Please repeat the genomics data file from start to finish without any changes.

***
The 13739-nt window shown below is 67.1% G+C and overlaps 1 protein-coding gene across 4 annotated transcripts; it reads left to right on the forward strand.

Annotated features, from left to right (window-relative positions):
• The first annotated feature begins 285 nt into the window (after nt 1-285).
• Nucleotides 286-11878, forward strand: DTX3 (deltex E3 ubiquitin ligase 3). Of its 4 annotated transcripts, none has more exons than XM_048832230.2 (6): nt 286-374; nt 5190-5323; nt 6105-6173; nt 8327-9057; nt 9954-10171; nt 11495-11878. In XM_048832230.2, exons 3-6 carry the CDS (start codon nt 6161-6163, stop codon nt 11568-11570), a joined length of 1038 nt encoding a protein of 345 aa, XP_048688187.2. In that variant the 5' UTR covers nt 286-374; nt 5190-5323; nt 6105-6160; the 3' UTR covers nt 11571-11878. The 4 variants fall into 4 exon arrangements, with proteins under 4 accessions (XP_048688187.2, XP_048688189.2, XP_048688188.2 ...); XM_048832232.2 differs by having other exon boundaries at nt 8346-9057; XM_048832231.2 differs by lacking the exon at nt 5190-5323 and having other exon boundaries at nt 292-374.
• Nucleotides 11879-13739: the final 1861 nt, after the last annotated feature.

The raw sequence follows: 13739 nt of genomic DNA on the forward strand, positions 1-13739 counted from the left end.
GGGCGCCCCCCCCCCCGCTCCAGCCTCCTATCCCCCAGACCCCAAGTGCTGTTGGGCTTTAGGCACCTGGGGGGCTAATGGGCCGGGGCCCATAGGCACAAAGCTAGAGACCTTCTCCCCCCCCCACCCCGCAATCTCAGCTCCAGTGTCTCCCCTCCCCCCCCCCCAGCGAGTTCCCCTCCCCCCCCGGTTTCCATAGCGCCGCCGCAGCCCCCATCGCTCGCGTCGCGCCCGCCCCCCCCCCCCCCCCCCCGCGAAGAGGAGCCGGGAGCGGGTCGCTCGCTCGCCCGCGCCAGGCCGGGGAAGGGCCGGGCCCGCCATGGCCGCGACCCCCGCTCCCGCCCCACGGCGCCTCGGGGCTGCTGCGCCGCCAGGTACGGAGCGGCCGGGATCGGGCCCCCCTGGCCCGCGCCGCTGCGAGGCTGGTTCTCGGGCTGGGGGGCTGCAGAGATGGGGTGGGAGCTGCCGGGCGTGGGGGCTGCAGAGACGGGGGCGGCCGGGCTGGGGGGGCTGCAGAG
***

The 13739-nt window shown below is 67.1% G+C and overlaps 1 protein-coding gene across 4 annotated transcripts; it reads left to right on the forward strand.

Annotated features, from left to right (window-relative positions):
• The first annotated feature begins 285 nt into the window (after nt 1-285).
• Nucleotides 286-11878, forward strand: DTX3 (deltex E3 ubiquitin ligase 3). Of its 4 annotated transcripts, none has more exons than XM_048832230.2 (6): nt 286-374; nt 5190-5323; nt 6105-6173; nt 8327-9057; nt 9954-10171; nt 11495-11878. In XM_048832230.2, exons 3-6 carry the CDS (start codon nt 6161-6163, stop codon nt 11568-11570), a joined length of 1038 nt encoding a protein of 345 aa, XP_048688187.2. In that variant the 5' UTR covers nt 286-374; nt 5190-5323; nt 6105-6160; the 3' UTR covers nt 11571-11878. The 4 variants fall into 4 exon arrangements, with proteins under 4 accessions (XP_048688187.2, XP_048688189.2, XP_048688188.2 ...); XM_048832232.2 differs by having other exon boundaries at nt 8346-9057; XM_048832231.2 differs by lacking the exon at nt 5190-5323 and having other exon boundaries at nt 292-374.
• Nucleotides 11879-13739: the final 1861 nt, after the last annotated feature.

The raw sequence follows: 13739 nt of genomic DNA on the forward strand, positions 1-13739 counted from the left end.
GGGCGCCCCCCCCCCCGCTCCAGCCTCCTATCCCCCAGACCCCAAGTGCTGTTGGGCTTTAGGCACCTGGGGGGCTAATGGGCCGGGGCCCATAGGCACAAAGCTAGAGACCTTCTCCCCCCCCCACCCCGCAATCTCAGCTCCAGTGTCTCCCCTCCCCCCCCCCCAGCGAGTTCCCCTCCCCCCCCGGTTTCCATAGCGCCGCCGCAGCCCCCATCGCTCGCGTCGCGCCCGCCCCCCCCCCCCCCCCCCCGCGAAGAGGAGCCGGGAGCGGGTCGCTCGCTCGCCCGCGCCAGGCCGGGGAAGGGCCGGGCCCGCCATGGCCGCGACCCCCGCTCCCGCCCCACGGCGCCTCGGGGCTGCTGCGCCGCCAGGTACGGAGCGGCCGGGATCGGGCCCCCCTGGCCCGCGCCGCTGCGAGGCTGGTTCTCGGGCTGGGGGGCTGCAGAGATGGGGTGGGAGCTGCCGGGCGTGGGGGCTGCAGAGACGGGGGCGGCCGGGCTGGGGGGGCTGCAGAG